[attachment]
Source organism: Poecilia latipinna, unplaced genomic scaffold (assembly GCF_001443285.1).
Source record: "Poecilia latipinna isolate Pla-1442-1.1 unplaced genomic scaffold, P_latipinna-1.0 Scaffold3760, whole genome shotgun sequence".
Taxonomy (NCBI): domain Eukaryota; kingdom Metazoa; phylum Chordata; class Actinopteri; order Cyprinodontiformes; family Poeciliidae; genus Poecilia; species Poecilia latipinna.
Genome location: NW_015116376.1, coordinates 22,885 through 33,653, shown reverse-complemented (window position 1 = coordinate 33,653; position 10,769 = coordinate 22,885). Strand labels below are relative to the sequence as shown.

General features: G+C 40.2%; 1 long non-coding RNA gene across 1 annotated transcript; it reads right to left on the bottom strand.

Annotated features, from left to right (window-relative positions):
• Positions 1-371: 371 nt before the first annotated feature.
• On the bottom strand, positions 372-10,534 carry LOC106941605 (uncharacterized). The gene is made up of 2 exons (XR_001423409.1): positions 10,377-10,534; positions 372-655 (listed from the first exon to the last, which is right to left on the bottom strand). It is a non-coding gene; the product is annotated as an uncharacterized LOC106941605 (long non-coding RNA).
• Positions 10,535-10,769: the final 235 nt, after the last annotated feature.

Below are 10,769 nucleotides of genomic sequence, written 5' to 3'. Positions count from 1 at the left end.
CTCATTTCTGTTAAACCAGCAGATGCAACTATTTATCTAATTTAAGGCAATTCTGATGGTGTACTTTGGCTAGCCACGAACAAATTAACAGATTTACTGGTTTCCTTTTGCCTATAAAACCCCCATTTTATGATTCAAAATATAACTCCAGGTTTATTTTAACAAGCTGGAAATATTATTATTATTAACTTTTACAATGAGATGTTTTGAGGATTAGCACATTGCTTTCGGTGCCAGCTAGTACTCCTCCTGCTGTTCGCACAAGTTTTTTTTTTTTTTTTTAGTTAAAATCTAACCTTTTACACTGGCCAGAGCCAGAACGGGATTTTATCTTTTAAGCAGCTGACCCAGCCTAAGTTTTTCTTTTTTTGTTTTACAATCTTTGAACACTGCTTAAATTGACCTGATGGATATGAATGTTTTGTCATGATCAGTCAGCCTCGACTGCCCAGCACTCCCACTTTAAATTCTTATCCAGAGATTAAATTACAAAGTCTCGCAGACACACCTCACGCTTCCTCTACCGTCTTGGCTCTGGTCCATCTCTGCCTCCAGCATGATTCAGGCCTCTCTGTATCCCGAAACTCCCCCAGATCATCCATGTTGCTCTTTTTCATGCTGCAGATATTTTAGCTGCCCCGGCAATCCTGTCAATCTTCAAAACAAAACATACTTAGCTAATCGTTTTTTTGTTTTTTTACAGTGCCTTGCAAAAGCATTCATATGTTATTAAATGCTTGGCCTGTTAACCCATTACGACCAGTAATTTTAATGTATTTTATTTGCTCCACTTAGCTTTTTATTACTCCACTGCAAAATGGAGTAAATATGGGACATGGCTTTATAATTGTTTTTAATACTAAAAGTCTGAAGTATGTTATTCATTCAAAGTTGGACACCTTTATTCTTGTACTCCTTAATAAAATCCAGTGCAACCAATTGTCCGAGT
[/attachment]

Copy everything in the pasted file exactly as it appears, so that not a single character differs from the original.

Source organism: Poecilia latipinna, unplaced genomic scaffold (assembly GCF_001443285.1).
Source record: "Poecilia latipinna isolate Pla-1442-1.1 unplaced genomic scaffold, P_latipinna-1.0 Scaffold3760, whole genome shotgun sequence".
Taxonomy (NCBI): domain Eukaryota; kingdom Metazoa; phylum Chordata; class Actinopteri; order Cyprinodontiformes; family Poeciliidae; genus Poecilia; species Poecilia latipinna.
Genome location: NW_015116376.1, coordinates 22,885 through 33,653, shown reverse-complemented (window position 1 = coordinate 33,653; position 10,769 = coordinate 22,885). Strand labels below are relative to the sequence as shown.

General features: G+C 40.2%; 1 long non-coding RNA gene across 1 annotated transcript; it reads right to left on the bottom strand.

Annotated features, from left to right (window-relative positions):
• Positions 1-371: 371 nt before the first annotated feature.
• On the bottom strand, positions 372-10,534 carry LOC106941605 (uncharacterized). The gene is made up of 2 exons (XR_001423409.1): positions 10,377-10,534; positions 372-655 (listed from the first exon to the last, which is right to left on the bottom strand). It is a non-coding gene; the product is annotated as an uncharacterized LOC106941605 (long non-coding RNA).
• Positions 10,535-10,769: the final 235 nt, after the last annotated feature.

Below are 10,769 nucleotides of genomic sequence, written 5' to 3'. Positions count from 1 at the left end.
CTCATTTCTGTTAAACCAGCAGATGCAACTATTTATCTAATTTAAGGCAATTCTGATGGTGTACTTTGGCTAGCCACGAACAAATTAACAGATTTACTGGTTTCCTTTTGCCTATAAAACCCCCATTTTATGATTCAAAATATAACTCCAGGTTTATTTTAACAAGCTGGAAATATTATTATTATTAACTTTTACAATGAGATGTTTTGAGGATTAGCACATTGCTTTCGGTGCCAGCTAGTACTCCTCCTGCTGTTCGCACAAGTTTTTTTTTTTTTTTTTAGTTAAAATCTAACCTTTTACACTGGCCAGAGCCAGAACGGGATTTTATCTTTTAAGCAGCTGACCCAGCCTAAGTTTTTCTTTTTTTGTTTTACAATCTTTGAACACTGCTTAAATTGACCTGATGGATATGAATGTTTTGTCATGATCAGTCAGCCTCGACTGCCCAGCACTCCCACTTTAAATTCTTATCCAGAGATTAAATTACAAAGTCTCGCAGACACACCTCACGCTTCCTCTACCGTCTTGGCTCTGGTCCATCTCTGCCTCCAGCATGATTCAGGCCTCTCTGTATCCCGAAACTCCCCCAGATCATCCATGTTGCTCTTTTTCATGCTGCAGATATTTTAGCTGCCCCGGCAATCCTGTCAATCTTCAAAACAAAACATACTTAGCTAATCGTTTTTTTGTTTTTTTACAGTGCCTTGCAAAAGCATTCATATGTTATTAAATGCTTGGCCTGTTAACCCATTACGACCAGTAATTTTAATGTATTTTATTTGCTCCACTTAGCTTTTTATTACTCCACTGCAAAATGGAGTAAATATGGGACATGGCTTTATAATTGTTTTTAATACTAAAAGTCTGAAGTATGTTATTCATTCAAAGTTGGACACCTTTATTCTTGTACTCCTTAATAAAATCCAGTGCAACCAATTGTCCGAGT